college in high school
saving on college costs
scott evans
May 8, 2014

College Credit in High School


Shelby: Summer is right around the corner, and that means high school seniors across the country are celebrating the end of high school and the beginning of a new chapter in life. Scott Evans has the story of one girl in the class of 2014 who is well on her way. Check it out.

Scott: Like many seniors, Grace Bush will be getting her high school diploma on Friday.

But unlike most seniors, this 16-year-old from Florida already has a college degree.

Grace Bush: It’s kind of weird that I graduated college before high school.

Scott: Yep, Grace earned her bachelor’s degree in criminal justice last week from Florida Atlantic University. She did it with a 3.8 GPA and completed the four-year degree in just three years, taking high school and college classes at the same time.

Grace: I started when I was 13 at Broward College and I also took my classes throughout the summer, so I was able to finish it before four years.

Scott: Grace’s parents wanted their nine children to earn college credit in high school because they can’t afford to send all their kids to college. Grace is the third oldest in the Bush family.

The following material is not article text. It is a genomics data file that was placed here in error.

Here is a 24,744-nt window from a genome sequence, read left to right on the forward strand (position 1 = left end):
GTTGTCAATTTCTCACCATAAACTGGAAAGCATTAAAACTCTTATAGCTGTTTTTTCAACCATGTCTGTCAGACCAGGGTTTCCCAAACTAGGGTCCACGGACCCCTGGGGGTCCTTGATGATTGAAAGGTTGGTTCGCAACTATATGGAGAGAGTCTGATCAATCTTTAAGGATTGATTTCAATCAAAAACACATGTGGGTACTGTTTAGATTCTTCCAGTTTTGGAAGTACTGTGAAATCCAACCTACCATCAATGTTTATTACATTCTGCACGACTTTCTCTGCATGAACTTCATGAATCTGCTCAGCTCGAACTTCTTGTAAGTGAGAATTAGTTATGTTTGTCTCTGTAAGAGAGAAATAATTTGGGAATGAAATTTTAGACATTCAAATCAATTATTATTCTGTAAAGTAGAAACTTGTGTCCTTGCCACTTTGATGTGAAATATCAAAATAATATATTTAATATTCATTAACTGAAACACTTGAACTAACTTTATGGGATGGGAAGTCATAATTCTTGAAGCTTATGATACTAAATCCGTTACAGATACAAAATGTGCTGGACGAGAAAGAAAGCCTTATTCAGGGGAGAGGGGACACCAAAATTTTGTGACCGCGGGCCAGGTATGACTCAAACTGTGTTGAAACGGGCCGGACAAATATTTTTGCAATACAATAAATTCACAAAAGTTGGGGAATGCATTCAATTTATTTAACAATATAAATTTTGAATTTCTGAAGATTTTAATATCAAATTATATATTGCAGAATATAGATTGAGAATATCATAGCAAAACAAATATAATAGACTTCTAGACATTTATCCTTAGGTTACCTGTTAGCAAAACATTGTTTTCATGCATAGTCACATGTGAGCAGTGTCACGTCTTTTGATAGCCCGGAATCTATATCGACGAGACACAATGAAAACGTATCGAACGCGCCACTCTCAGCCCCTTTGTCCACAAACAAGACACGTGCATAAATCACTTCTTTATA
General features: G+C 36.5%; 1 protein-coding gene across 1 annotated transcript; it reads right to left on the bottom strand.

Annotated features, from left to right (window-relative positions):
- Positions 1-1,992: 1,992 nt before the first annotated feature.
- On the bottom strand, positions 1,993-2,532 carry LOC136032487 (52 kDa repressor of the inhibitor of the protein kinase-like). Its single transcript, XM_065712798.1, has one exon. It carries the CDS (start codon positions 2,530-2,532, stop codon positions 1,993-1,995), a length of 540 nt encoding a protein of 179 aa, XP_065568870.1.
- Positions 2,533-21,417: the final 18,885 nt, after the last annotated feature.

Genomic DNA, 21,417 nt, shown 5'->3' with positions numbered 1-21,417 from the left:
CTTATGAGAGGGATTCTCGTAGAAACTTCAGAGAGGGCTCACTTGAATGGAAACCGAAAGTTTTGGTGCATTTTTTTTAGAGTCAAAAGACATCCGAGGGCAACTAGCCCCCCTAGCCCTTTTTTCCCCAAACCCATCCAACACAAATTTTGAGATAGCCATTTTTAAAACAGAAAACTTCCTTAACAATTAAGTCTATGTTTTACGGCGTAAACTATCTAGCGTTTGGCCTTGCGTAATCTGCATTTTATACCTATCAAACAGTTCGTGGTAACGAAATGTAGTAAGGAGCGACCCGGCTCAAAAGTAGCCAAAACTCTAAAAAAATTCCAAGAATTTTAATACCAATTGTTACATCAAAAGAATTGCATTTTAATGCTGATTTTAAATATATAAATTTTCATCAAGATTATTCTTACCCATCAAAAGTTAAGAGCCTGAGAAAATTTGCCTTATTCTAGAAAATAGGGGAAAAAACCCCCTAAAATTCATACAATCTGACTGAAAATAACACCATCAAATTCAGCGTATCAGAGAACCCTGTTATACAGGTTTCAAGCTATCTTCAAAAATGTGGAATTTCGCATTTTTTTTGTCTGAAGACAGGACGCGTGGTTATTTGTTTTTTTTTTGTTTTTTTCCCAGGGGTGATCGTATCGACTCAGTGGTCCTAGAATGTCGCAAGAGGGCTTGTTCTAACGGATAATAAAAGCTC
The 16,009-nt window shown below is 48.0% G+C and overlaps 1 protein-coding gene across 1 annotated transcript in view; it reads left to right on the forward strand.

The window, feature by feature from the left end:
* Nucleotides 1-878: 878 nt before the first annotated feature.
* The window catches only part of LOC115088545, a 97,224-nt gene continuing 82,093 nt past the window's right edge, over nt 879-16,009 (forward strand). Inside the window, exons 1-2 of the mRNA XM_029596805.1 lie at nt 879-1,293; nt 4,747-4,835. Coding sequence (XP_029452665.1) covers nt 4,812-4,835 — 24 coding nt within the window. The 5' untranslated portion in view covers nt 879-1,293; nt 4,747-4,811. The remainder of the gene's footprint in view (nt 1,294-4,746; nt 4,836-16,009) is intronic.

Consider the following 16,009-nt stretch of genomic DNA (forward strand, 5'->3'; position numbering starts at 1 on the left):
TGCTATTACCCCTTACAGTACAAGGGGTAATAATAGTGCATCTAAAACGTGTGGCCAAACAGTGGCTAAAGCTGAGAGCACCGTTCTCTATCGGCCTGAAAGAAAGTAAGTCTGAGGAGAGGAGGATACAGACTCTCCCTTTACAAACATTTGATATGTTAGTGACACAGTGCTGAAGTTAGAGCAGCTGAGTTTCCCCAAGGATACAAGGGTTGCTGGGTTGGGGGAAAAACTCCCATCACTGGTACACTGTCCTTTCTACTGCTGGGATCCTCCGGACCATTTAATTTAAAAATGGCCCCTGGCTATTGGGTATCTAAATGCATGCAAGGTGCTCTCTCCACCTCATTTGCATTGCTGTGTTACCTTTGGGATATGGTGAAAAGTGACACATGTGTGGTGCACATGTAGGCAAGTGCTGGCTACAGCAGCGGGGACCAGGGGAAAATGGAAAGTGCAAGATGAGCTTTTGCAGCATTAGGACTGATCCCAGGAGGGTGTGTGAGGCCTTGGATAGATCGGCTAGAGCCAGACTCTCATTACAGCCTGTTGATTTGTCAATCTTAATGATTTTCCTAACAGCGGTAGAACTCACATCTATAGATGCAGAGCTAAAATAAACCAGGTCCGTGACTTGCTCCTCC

Grace: My two older sisters are doing it and I’m the third to do it. My oldest sister already graduated and my second-older sister is graduating in the summer.

Scott: With the average yearly costs of college ranging from $14,000 to $38,000, earning credit while in high school can mean big savings. And there are a lot of ways to get a head start on a college degree.

First, you can do what Grace did. Many schools now offer dual enrollment – high school courses that count for college credit. Second, take advanced placement and international baccalaureate courses. And if you pass the tests, you can earn college credit. And last, you can take CLEP exams. The College Level Examination Program offers a test in subjects that you take in high school and, depending on your score, you can also earn college credit.

After graduating from high school and college in the same month and playing flute in two orchestras, Grace says she is finally ready for a break. She is going to spend the summer studying for the law school entry exam, or the LSAT.

Grace: So I can get my scores as high as possible as I can get. Hopefully get a ride.

Scott: Getting her even closer to achieving her dream.

Grace: I would eventually like to become chief justice of the United States.

Scott: A high achiever bound for the nation’s highest court.

Scott Evans, Channel One News.


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